Even though J. Ross Browne found Genoa “disorderly,” it was never the scene of shootings like those depicted in Shane and High Noon. Taking the criminal calendar of 1859 as a good example, one finds that the Grand Jury issued five bills of indictment for lewdness and one for adultery. There were just six cases of assault with intent to kill, and only three cases of murder.
The single “classic” case of an outlaw being tried for murder involved that major figure of Nevada’s early history, William Morris Stewart. Bill Stewart was already well known in California mining and legal circles when he crossed over the Sierra to become a Washoe lawyer. He was later elected Nevada’s first senator. He really became famous when he collided with Samuel Brown in Genoa in the summer of 1860.
Fighting Sam Brown was not content to just run a “station” (store) on the Carson River; the loud-mouthed braggart was determined to become the “Chief” of Virginia City. He boasted that he liked to “have a man for breakfast.” He affected Mexican spurs with big rowels on his boot heels, although he was no ex-California vaquero, and he strutted around town with his red side-beards tied together under his chin. His get-up would have been laughable were he not so dangerous. The lying braggart boasted of having killed 16 men in Texas and California. This claim was heavily discounted by the public, but it was known that he had killed his first victim in Texas and had killed three Chilenos and wounded a fourth in Fiddletown, in California’s Mother Lode. For these crimes, he was put away in San Quentin Prison, but only for two years.
Nevada historian Myron Angel credited the desperado with three murders in Washoe in 1859-1860. Although the sociopath had a six-shooter always riding on his hip under his coat tails, he preferred to knife men to death. When someone once asked to borrow a knife to cut some slices of bacon, Brown would not lend it, saying that he was “superstitious” about using a blade (that had taken five men’s lives) for such a purpose .
In 1859 Brown picked on Bill Bilboa, a loner in a saloon, and stabbed him repeatedly for no good reason other than his own personal entertainment. In January of 1860 he stabbed Homer Woodruff to death and it looked like the desperado planned to open his own private cemetery. His most heinous crime was his stabbing of a man named McKenzie, to death, in a saloon in 1861—and then cutting the victim’s heart out! Then the murderous brute laid down and took a nap on top of a nearby billiard table.
When a pal of Brown’s, whose name has vanished from the records, was arrested in Genoa and charged with murder in the summer of 1860, Fighting Sam decided to spring him. When Brown rode down to Genoa from Virginia City, he found that court was already in session under John S. Child, a Territorial judge, who was reorganizing Carson County with the help of Bill Stewart as prosecuting attorney.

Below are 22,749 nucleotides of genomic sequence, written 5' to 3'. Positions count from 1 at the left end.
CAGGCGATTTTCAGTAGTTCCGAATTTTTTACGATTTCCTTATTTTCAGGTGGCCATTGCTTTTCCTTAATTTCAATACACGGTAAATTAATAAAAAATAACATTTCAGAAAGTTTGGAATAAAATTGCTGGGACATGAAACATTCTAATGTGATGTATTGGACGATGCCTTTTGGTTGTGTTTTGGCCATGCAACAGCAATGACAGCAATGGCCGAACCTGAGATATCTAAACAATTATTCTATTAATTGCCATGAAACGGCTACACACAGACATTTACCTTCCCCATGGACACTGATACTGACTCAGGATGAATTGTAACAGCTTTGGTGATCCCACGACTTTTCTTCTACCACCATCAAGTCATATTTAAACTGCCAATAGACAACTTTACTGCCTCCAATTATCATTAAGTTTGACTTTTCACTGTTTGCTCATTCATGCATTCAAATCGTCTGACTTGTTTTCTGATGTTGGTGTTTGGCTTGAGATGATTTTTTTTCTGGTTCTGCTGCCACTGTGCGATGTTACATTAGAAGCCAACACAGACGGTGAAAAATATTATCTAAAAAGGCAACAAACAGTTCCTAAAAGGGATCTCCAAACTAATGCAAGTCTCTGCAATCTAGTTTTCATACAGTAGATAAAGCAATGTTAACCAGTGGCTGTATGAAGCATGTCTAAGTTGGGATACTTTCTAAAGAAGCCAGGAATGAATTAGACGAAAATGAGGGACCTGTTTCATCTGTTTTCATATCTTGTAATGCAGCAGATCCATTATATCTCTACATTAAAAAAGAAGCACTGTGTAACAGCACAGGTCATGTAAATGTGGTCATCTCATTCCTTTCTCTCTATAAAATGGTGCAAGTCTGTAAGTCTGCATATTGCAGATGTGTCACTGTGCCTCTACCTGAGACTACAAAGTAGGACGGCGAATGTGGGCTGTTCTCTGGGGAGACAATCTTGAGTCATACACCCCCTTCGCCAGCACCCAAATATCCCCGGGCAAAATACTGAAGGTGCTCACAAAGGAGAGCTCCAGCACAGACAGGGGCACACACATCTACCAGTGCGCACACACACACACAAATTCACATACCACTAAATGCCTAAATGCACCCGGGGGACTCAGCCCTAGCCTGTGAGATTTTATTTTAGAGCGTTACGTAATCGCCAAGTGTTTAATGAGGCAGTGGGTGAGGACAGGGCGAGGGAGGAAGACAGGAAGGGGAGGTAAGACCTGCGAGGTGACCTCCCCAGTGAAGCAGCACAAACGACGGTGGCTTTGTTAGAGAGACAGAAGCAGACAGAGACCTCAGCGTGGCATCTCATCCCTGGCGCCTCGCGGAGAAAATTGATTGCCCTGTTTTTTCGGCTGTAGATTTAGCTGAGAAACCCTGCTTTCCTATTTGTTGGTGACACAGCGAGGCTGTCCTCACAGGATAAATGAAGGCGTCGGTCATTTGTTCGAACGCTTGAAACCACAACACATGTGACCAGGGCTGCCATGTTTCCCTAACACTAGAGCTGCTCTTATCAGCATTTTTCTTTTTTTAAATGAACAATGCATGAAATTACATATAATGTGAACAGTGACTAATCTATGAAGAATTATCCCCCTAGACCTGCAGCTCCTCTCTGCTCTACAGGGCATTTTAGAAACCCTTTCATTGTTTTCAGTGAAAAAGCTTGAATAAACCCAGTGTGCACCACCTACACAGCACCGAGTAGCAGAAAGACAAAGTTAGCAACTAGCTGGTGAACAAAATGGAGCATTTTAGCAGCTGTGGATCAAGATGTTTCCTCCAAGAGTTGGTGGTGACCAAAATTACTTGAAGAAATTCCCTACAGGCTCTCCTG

The badman strode into court, his ostentatious spurs jingling a warning that sent jurors and spectators alike sliding under their benches or diving out the window. The panic pleased the bully, of course, but he was taken aback to see one man calmly standing in front of the Judge’s bench. It was Stewart, red-haired like the loutish Brown, but a bigger man at six-foot-two (back when few men were six-footers), and weighing over 200 pounds.
The attorney stood calmly, with aplomb, his arms folded, as the bandit came up to him with a scowl on his ugly face. Stewart was calm because he had three secret weapons. First, he knew—or at least sensed —that the badman was a coward at heart, a vil-lain who preyed on lone in-dividuals, usually peaceable and perhaps unarmed. Then, as he slowly unfolded his arms while Brown approached him, Stewart revealed his other weapons. In each hand he held a derringer.
To the surprise of the court, Sam Brown, the terror of Virginia City, suddenly became as meek as a church mouse. The lawyer escorted him to the witness stand, swore him in, and persuaded him to give testimony that helped convict his crony. Stewart then escorted Sam to the door, at derringer-point, and sent him packing.
The humiliated Browne returned to his life of crime in Virginia City, but made the error of firing a shot at an innkeeper. This proved to be a bad mistake, for the inn’s Henry Van Sickle was a man of Bill Stewart’s character. He picked up his shotgun and blew Fighting Sam to hell, thereby winning the congratulations of the citizenry of both Genoa and Virginia City, including the coroner and his duly-appointed jury.
When Congress created Nevada Territory in 1861, the first territorial legi-slature named Genoa the seat of government for Douglas County. In February of 1862, a committee informed the county’s commissioners that it had at last found a building that could be secured and “made available” for a court-house. Apparently, the concept of separation of church and state was no worry to the committee, even after the Gentile-Saint fracas. The chosen structure was the local Catholic Church—bought, leased or rented (the records are unclear on the contract) for just $75.
In 1865 Genoa got its fine brick courthouse, just in time for the town to go into a decline as Carson City and Virginia City grew. The building, near the grave of legendary Snowshoe Thompson, is a historic site/museum that is well worth a visit, along with Genoa’s reconstructed stockade-fort, all part of a Nevada State Park today.
Richard H. Dillon, is currently professor of history with the Fromm Institute at the University of San Francisco. He is a contributing editor with True West magazine